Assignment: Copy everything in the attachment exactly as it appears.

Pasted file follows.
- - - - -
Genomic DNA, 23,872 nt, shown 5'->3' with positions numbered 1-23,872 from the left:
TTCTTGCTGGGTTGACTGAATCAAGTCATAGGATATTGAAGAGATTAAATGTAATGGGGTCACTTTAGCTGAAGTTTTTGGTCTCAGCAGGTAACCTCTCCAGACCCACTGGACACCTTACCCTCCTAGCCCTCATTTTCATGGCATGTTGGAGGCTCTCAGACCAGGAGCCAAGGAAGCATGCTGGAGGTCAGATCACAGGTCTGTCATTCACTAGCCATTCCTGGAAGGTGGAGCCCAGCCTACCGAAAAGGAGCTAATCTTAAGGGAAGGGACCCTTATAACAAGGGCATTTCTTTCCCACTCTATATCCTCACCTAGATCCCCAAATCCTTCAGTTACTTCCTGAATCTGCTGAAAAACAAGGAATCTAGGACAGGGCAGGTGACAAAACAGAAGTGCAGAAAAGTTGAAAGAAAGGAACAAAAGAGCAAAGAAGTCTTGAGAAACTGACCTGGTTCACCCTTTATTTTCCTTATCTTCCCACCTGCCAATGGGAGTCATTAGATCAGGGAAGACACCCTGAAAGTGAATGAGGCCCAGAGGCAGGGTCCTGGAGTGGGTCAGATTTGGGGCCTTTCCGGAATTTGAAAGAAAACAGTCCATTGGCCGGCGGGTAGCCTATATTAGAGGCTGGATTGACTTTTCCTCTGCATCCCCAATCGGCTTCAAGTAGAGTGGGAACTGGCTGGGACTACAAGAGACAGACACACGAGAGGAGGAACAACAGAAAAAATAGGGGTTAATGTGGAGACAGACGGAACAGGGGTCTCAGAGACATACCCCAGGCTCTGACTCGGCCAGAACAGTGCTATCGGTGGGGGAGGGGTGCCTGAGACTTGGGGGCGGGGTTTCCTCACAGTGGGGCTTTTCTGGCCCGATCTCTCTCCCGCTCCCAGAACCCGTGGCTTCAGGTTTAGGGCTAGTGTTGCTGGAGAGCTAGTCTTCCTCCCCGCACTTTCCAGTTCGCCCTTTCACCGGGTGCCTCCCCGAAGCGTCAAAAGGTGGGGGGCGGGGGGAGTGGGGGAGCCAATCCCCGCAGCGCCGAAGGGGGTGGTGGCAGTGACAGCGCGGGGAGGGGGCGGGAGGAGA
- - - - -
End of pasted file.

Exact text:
Genomic DNA, 23,872 nt, shown 5'->3' with positions numbered 1-23,872 from the left:
TTCTTGCTGGGTTGACTGAATCAAGTCATAGGATATTGAAGAGATTAAATGTAATGGGGTCACTTTAGCTGAAGTTTTTGGTCTCAGCAGGTAACCTCTCCAGACCCACTGGACACCTTACCCTCCTAGCCCTCATTTTCATGGCATGTTGGAGGCTCTCAGACCAGGAGCCAAGGAAGCATGCTGGAGGTCAGATCACAGGTCTGTCATTCACTAGCCATTCCTGGAAGGTGGAGCCCAGCCTACCGAAAAGGAGCTAATCTTAAGGGAAGGGACCCTTATAACAAGGGCATTTCTTTCCCACTCTATATCCTCACCTAGATCCCCAAATCCTTCAGTTACTTCCTGAATCTGCTGAAAAACAAGGAATCTAGGACAGGGCAGGTGACAAAACAGAAGTGCAGAAAAGTTGAAAGAAAGGAACAAAAGAGCAAAGAAGTCTTGAGAAACTGACCTGGTTCACCCTTTATTTTCCTTATCTTCCCACCTGCCAATGGGAGTCATTAGATCAGGGAAGACACCCTGAAAGTGAATGAGGCCCAGAGGCAGGGTCCTGGAGTGGGTCAGATTTGGGGCCTTTCCGGAATTTGAAAGAAAACAGTCCATTGGCCGGCGGGTAGCCTATATTAGAGGCTGGATTGACTTTTCCTCTGCATCCCCAATCGGCTTCAAGTAGAGTGGGAACTGGCTGGGACTACAAGAGACAGACACACGAGAGGAGGAACAACAGAAAAAATAGGGGTTAATGTGGAGACAGACGGAACAGGGGTCTCAGAGACATACCCCAGGCTCTGACTCGGCCAGAACAGTGCTATCGGTGGGGGAGGGGTGCCTGAGACTTGGGGGCGGGGTTTCCTCACAGTGGGGCTTTTCTGGCCCGATCTCTCTCCCGCTCCCAGAACCCGTGGCTTCAGGTTTAGGGCTAGTGTTGCTGGAGAGCTAGTCTTCCTCCCCGCACTTTCCAGTTCGCCCTTTCACCGGGTGCCTCCCCGAAGCGTCAAAAGGTGGGGGGCGGGGGGAGTGGGGGAGCCAATCCCCGCAGCGCCGAAGGGGGTGGTGGCAGTGACAGCGCGGGGAGGGGGCGGGAGGAGA